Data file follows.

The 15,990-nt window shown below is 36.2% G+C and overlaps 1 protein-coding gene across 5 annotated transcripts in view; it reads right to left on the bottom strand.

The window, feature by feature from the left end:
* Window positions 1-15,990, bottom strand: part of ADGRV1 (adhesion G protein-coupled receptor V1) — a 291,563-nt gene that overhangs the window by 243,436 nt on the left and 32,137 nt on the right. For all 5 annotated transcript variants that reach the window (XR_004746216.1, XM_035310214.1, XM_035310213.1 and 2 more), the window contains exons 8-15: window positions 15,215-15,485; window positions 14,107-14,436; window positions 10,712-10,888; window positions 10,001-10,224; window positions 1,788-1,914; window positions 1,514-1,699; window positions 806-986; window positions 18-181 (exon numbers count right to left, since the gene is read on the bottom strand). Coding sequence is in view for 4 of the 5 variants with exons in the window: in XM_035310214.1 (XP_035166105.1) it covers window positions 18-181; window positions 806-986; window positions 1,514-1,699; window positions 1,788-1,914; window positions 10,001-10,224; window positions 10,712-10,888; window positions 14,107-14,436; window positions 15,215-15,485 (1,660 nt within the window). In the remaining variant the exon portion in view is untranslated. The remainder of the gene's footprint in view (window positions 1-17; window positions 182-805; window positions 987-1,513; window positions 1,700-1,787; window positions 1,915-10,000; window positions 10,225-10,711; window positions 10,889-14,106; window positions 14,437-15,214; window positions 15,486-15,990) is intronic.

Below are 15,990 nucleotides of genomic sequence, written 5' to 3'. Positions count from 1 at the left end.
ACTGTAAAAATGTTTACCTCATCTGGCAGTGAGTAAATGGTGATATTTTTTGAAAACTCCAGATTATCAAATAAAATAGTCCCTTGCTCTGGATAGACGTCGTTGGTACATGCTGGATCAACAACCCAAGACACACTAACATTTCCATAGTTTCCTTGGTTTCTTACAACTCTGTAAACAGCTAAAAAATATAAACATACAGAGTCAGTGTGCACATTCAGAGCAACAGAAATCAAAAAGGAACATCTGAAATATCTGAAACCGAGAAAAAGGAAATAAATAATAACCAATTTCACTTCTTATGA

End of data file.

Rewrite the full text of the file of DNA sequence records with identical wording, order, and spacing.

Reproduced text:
The 15,990-nt window shown below is 36.2% G+C and overlaps 1 protein-coding gene across 5 annotated transcripts in view; it reads right to left on the bottom strand.

The window, feature by feature from the left end:
* Window positions 1-15,990, bottom strand: part of ADGRV1 (adhesion G protein-coupled receptor V1) — a 291,563-nt gene that overhangs the window by 243,436 nt on the left and 32,137 nt on the right. For all 5 annotated transcript variants that reach the window (XR_004746216.1, XM_035310214.1, XM_035310213.1 and 2 more), the window contains exons 8-15: window positions 15,215-15,485; window positions 14,107-14,436; window positions 10,712-10,888; window positions 10,001-10,224; window positions 1,788-1,914; window positions 1,514-1,699; window positions 806-986; window positions 18-181 (exon numbers count right to left, since the gene is read on the bottom strand). Coding sequence is in view for 4 of the 5 variants with exons in the window: in XM_035310214.1 (XP_035166105.1) it covers window positions 18-181; window positions 806-986; window positions 1,514-1,699; window positions 1,788-1,914; window positions 10,001-10,224; window positions 10,712-10,888; window positions 14,107-14,436; window positions 15,215-15,485 (1,660 nt within the window). In the remaining variant the exon portion in view is untranslated. The remainder of the gene's footprint in view (window positions 1-17; window positions 182-805; window positions 987-1,513; window positions 1,700-1,787; window positions 1,915-10,000; window positions 10,225-10,711; window positions 10,889-14,106; window positions 14,437-15,214; window positions 15,486-15,990) is intronic.

Below are 15,990 nucleotides of genomic sequence, written 5' to 3'. Positions count from 1 at the left end.
ACTGTAAAAATGTTTACCTCATCTGGCAGTGAGTAAATGGTGATATTTTTTGAAAACTCCAGATTATCAAATAAAATAGTCCCTTGCTCTGGATAGACGTCGTTGGTACATGCTGGATCAACAACCCAAGACACACTAACATTTCCATAGTTTCCTTGGTTTCTTACAACTCTGTAAACAGCTAAAAAATATAAACATACAGAGTCAGTGTGCACATTCAGAGCAACAGAAATCAAAAAGGAACATCTGAAATATCTGAAACCGAGAAAAAGGAAATAAATAATAACCAATTTCACTTCTTATGA